- The Outdoor Centre at the University of Calgary is a great place to rent camping and sports equipment at reasonable prices. In summer you may want to rent items like tents, sleeping bags, camp stoves, mountain bikes, kayaks, and rock climbing gear. In winter you may have a need for skiing equipment (whether downhill, cross country or back country), snowboards, ice skates or snowshoes. The Outdoor Centre is located in the Faculty of Kinesiology on the university campus at 2500 University Drive NW.
- You can rent baby equipment — infant car seats, strollers, playpens, high chairs — from Radar's Rentals at 9212 Horton Road SW (just west of Macleod Trail, between Heritage Drive and Southland Drive) or from One Tiny Suitcase, which will deliver supplies to the airport or your accommodations, or you can pick up equipment from their location just off of the Trans-Canada Highway in NW Calgary.
- If you live in a hot climate, will be visiting Calgary in winter, and do not want to invest a lot of money in outdoor winter clothing, you might consider buying secondhand clothing. There are a number of secondhand clothing stores in Calgary. The largest one is Value Village .
- If you will be self-catering in the mountains and want to buy groceries, you could wait till you reach Canmore, where there also are good grocery shopping facilities. However, if you do want to purchase food in Calgary, the Real Canadian Superstore has the best prices on canned and packaged products. The Sunridge store at 3575 - 20th Avenue NE is conveniently located in relation to some of the RV rental companies in the northeast quadrant. Other supermarket chains include Safeway, Sobeys and Calgary Co-op . The other supermarkets, while their prices are higher, tend to have better quality fresh produce than Real Canadian Superstore. Although it is possible to purchase a membership at Calgary Co-op and although members earn patronage refunds based on the amount they have spent at Calgary Co-op in a given year, drop-in shoppers also can shop at Calgary Co-op. By the way, Calgary Co-op is a mainstream supermarket. Its range of products is not confined to wholegrain rice, quinoa, bulgar and couscous. The only reason this is worth mentioning is that some participants on travel discussion forums seem to associate the "co-op" brand with organic and vegan food ("hippie food"). The last major grocery store in Calgary, on the route to Banff via the Trans-Canada (16th Ave N), is the Safeway at 5048 - 16 Ave NW (just west of the Home Road intersection) .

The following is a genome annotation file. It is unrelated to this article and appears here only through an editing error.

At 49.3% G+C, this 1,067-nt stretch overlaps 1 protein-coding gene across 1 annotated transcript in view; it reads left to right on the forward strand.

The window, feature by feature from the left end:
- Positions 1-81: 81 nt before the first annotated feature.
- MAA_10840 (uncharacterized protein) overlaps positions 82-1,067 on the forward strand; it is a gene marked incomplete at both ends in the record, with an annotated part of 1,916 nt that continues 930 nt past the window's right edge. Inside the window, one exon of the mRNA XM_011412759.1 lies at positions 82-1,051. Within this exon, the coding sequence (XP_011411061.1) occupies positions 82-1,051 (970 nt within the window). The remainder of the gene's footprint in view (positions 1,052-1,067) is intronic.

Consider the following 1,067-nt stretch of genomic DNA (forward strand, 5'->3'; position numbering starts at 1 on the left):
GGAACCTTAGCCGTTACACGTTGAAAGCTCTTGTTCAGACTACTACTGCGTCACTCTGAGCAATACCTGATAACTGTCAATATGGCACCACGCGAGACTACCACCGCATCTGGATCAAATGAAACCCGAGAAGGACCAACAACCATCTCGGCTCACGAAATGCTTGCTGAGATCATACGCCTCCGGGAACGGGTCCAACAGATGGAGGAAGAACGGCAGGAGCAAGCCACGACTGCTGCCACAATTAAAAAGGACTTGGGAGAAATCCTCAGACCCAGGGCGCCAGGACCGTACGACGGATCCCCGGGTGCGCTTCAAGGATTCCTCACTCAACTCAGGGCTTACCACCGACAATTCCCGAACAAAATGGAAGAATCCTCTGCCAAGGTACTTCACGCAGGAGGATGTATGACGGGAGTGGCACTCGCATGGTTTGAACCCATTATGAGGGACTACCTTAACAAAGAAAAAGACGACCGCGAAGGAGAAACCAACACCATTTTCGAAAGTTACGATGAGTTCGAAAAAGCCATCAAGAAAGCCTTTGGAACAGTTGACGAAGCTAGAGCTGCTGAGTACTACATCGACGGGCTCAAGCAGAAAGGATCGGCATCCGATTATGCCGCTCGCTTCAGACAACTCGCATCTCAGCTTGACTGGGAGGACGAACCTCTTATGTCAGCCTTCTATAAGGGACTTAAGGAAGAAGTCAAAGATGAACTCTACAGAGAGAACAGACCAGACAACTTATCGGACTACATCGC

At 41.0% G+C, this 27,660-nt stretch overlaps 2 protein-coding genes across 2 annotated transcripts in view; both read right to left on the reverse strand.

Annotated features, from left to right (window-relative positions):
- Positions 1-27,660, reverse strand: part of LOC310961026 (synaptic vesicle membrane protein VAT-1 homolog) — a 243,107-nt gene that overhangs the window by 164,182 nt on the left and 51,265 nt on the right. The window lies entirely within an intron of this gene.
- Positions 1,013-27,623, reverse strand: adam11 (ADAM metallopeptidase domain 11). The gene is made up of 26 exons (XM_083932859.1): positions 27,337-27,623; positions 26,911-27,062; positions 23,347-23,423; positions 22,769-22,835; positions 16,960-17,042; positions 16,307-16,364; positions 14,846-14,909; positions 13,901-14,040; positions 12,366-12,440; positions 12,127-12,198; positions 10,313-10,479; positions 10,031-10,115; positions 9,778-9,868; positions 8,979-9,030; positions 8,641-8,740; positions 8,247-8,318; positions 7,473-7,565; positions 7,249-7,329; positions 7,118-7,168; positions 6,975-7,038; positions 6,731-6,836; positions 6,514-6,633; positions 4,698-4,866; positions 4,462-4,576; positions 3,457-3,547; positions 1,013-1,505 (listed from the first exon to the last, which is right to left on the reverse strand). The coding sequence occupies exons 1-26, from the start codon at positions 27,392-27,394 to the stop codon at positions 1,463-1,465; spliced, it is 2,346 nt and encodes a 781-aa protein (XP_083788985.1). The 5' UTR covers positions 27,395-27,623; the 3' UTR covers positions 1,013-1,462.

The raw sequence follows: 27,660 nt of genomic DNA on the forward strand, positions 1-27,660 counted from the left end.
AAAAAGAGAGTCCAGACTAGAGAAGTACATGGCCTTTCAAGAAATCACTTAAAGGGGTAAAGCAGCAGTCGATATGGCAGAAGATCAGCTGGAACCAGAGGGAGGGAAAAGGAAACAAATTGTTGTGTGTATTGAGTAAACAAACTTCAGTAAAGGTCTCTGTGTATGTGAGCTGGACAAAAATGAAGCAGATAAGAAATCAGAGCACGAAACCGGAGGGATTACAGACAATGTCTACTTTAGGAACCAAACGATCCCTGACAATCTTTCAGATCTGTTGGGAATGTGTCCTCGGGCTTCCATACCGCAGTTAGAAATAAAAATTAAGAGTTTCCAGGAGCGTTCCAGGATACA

- To find out Calgary outlets from which you can purchase national parks passes, read the Inside Banff National Park : National Park Entry Fees here at TripAdvisor.
- Links to Canada-wide store chains are listed on the Inside Canada : Survival Shopping page here at TripAdvisor.
Clothing sizes : The Online Conversion website tells you the Canadian size that is equivalent to your size in your home country. If one of the pages on the Online Conversion website does not show Canadian sizes, assume they are the same as U.S. sizes.
There is some variation from one shopping mall to the next and one supermarket to the next. The following hours are fairly typical, give or take an hour.
Downtown : Monday, Tuesday, Wednesday & Saturday: 10.00 a.m. - 6.00 p.m.
Thursday & Friday: 10.00 a.m. - 8.00 p.m.
Sunday and Holidays: 12.00 noon - 5.00 p.m.
Suburban shopping malls : Monday - Friday : 10.00 a.m. - 9.00 p.m.
Saturday : 8.00 a.m. - 8.00 p.m.
Sunday and Holidays : 11.00 a.m. - 6.00 p.m.
Big box stores (IKEA, Toys R Us, Michael's, etc.) : Monday - Friday : 10.00 a.m. - 9.00 p.m.
Saturday : 9.00 a.m. - 6.00 p.m.
Sunday : 11.00 a.m. - 5.00 p.m.
Supermarkets : Monday - Friday : 9.00 a.m. - 10.00 p.m.
Saturday : 8.00 a.m. - 10.00 p.m.
Sunday : 9.00 a.m. - 9.00 p.m.
Small, independent stores in strip malls : tend to be closed on Sundays and holidays.
Convenience stores (small corner stores where you can buy bread, milk, etc.) : 7.00 a.m. - 11.00 p.m., seven days a week; many are open 24 hours.
Holidays : Stores (except some convenience stores) are closed on Christmas Day and New Year's Day. Otherwise stores tend to observe Sunday shopping hours on public holidays .